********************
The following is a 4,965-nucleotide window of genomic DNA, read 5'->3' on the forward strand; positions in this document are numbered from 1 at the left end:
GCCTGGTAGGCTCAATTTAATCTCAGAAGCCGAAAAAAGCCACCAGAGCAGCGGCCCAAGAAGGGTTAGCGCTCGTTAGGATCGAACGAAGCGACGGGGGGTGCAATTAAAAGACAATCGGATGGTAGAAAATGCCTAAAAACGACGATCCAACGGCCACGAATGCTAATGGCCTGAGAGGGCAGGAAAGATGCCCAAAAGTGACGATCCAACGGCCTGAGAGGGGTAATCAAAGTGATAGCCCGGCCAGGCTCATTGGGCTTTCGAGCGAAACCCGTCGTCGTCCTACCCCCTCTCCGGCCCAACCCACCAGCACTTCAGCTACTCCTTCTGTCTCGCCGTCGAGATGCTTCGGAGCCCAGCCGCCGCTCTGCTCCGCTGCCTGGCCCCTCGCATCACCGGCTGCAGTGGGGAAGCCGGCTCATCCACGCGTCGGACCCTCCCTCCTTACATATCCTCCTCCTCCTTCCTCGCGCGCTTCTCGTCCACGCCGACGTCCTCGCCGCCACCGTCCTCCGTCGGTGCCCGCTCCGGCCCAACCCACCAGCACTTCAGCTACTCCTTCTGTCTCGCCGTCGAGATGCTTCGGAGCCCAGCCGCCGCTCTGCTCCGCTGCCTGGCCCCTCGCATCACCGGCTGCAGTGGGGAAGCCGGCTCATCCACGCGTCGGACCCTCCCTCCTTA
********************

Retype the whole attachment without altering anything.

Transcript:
The following is a 4,965-nucleotide window of genomic DNA, read 5'->3' on the forward strand; positions in this document are numbered from 1 at the left end:
GCCTGGTAGGCTCAATTTAATCTCAGAAGCCGAAAAAAGCCACCAGAGCAGCGGCCCAAGAAGGGTTAGCGCTCGTTAGGATCGAACGAAGCGACGGGGGGTGCAATTAAAAGACAATCGGATGGTAGAAAATGCCTAAAAACGACGATCCAACGGCCACGAATGCTAATGGCCTGAGAGGGCAGGAAAGATGCCCAAAAGTGACGATCCAACGGCCTGAGAGGGGTAATCAAAGTGATAGCCCGGCCAGGCTCATTGGGCTTTCGAGCGAAACCCGTCGTCGTCCTACCCCCTCTCCGGCCCAACCCACCAGCACTTCAGCTACTCCTTCTGTCTCGCCGTCGAGATGCTTCGGAGCCCAGCCGCCGCTCTGCTCCGCTGCCTGGCCCCTCGCATCACCGGCTGCAGTGGGGAAGCCGGCTCATCCACGCGTCGGACCCTCCCTCCTTACATATCCTCCTCCTCCTTCCTCGCGCGCTTCTCGTCCACGCCGACGTCCTCGCCGCCACCGTCCTCCGTCGGTGCCCGCTCCGGCCCAACCCACCAGCACTTCAGCTACTCCTTCTGTCTCGCCGTCGAGATGCTTCGGAGCCCAGCCGCCGCTCTGCTCCGCTGCCTGGCCCCTCGCATCACCGGCTGCAGTGGGGAAGCCGGCTCATCCACGCGTCGGACCCTCCCTCCTTA